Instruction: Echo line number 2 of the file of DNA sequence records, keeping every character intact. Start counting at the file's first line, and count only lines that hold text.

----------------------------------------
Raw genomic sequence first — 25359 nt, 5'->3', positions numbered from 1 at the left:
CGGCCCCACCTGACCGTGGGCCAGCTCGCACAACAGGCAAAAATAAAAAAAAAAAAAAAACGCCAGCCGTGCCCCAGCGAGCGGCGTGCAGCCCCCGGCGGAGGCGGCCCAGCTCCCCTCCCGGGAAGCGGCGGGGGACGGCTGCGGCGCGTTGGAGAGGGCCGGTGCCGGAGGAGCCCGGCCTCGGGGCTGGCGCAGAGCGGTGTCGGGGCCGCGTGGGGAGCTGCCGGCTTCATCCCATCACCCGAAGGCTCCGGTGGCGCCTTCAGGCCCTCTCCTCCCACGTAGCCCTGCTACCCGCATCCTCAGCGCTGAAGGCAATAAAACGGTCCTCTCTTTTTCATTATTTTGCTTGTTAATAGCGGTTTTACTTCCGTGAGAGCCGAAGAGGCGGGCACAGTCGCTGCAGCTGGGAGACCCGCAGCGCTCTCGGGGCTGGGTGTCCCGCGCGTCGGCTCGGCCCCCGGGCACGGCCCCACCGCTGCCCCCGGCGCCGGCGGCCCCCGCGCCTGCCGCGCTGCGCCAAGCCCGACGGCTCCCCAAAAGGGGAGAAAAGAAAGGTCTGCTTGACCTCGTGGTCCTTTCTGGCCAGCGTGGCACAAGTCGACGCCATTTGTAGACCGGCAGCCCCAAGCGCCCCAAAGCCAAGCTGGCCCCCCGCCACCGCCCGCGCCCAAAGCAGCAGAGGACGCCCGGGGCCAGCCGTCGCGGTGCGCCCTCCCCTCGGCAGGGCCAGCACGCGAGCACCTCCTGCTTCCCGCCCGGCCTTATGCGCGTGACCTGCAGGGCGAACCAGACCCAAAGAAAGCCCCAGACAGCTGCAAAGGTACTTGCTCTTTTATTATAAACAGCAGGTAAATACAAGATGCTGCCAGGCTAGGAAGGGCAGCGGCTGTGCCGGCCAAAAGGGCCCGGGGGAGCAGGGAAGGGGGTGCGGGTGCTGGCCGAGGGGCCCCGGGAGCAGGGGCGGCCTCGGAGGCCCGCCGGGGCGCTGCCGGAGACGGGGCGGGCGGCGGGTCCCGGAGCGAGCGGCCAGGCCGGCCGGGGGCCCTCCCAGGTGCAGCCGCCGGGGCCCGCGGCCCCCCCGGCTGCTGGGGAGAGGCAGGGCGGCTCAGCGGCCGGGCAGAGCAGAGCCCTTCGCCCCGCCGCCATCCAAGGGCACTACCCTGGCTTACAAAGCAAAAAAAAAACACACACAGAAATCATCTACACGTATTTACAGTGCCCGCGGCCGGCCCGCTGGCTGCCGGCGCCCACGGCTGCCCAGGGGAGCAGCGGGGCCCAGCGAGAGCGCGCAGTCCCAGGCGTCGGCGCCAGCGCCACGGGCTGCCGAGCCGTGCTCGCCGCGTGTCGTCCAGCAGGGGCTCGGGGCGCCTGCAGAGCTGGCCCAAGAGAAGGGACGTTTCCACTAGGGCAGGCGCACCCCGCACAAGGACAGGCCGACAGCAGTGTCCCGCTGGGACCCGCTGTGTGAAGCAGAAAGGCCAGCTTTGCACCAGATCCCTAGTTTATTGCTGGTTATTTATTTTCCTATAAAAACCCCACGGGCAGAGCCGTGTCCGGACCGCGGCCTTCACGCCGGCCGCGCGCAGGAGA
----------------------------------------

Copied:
CGGCCCCACCTGACCGTGGGCCAGCTCGCACAACAGGCAAAAATAAAAAAAAAAAAAAAACGCCAGCCGTGCCCCAGCGAGCGGCGTGCAGCCCCCGGCGGAGGCGGCCCAGCTCCCCTCCCGGGAAGCGGCGGGGGACGGCTGCGGCGCGTTGGAGAGGGCCGGTGCCGGAGGAGCCCGGCCTCGGGGCTGGCGCAGAGCGGTGTCGGGGCCGCGTGGGGAGCTGCCGGCTTCATCCCATCACCCGAAGGCTCCGGTGGCGCCTTCAGGCCCTCTCCTCCCACGTAGCCCTGCTACCCGCATCCTCAGCGCTGAAGGCAATAAAACGGTCCTCTCTTTTTCATTATTTTGCTTGTTAATAGCGGTTTTACTTCCGTGAGAGCCGAAGAGGCGGGCACAGTCGCTGCAGCTGGGAGACCCGCAGCGCTCTCGGGGCTGGGTGTCCCGCGCGTCGGCTCGGCCCCCGGGCACGGCCCCACCGCTGCCCCCGGCGCCGGCGGCCCCCGCGCCTGCCGCGCTGCGCCAAGCCCGACGGCTCCCCAAAAGGGGAGAAAAGAAAGGTCTGCTTGACCTCGTGGTCCTTTCTGGCCAGCGTGGCACAAGTCGACGCCATTTGTAGACCGGCAGCCCCAAGCGCCCCAAAGCCAAGCTGGCCCCCCGCCACCGCCCGCGCCCAAAGCAGCAGAGGACGCCCGGGGCCAGCCGTCGCGGTGCGCCCTCCCCTCGGCAGGGCCAGCACGCGAGCACCTCCTGCTTCCCGCCCGGCCTTATGCGCGTGACCTGCAGGGCGAACCAGACCCAAAGAAAGCCCCAGACAGCTGCAAAGGTACTTGCTCTTTTATTATAAACAGCAGGTAAATACAAGATGCTGCCAGGCTAGGAAGGGCAGCGGCTGTGCCGGCCAAAAGGGCCCGGGGGAGCAGGGAAGGGGGTGCGGGTGCTGGCCGAGGGGCCCCGGGAGCAGGGGCGGCCTCGGAGGCCCGCCGGGGCGCTGCCGGAGACGGGGCGGGCGGCGGGTCCCGGAGCGAGCGGCCAGGCCGGCCGGGGGCCCTCCCAGGTGCAGCCGCCGGGGCCCGCGGCCCCCCCGGCTGCTGGGGAGAGGCAGGGCGGCTCAGCGGCCGGGCAGAGCAGAGCCCTTCGCCCCGCCGCCATCCAAGGGCACTACCCTGGCTTACAAAGCAAAAAAAAAACACACACAGAAATCATCTACACGTATTTACAGTGCCCGCGGCCGGCCCGCTGGCTGCCGGCGCCCACGGCTGCCCAGGGGAGCAGCGGGGCCCAGCGAGAGCGCGCAGTCCCAGGCGTCGGCGCCAGCGCCACGGGCTGCCGAGCCGTGCTCGCCGCGTGTCGTCCAGCAGGGGCTCGGGGCGCCTGCAGAGCTGGCCCAAGAGAAGGGACGTTTCCACTAGGGCAGGCGCACCCCGCACAAGGACAGGCCGACAGCAGTGTCCCGCTGGGACCCGCTGTGTGAAGCAGAAAGGCCAGCTTTGCACCAGATCCCTAGTTTATTGCTGGTTATTTATTTTCCTATAAAAACCCCACGGGCAGAGCCGTGTCCGGACCGCGGCCTTCACGCCGGCCGCGCGCAGGAGA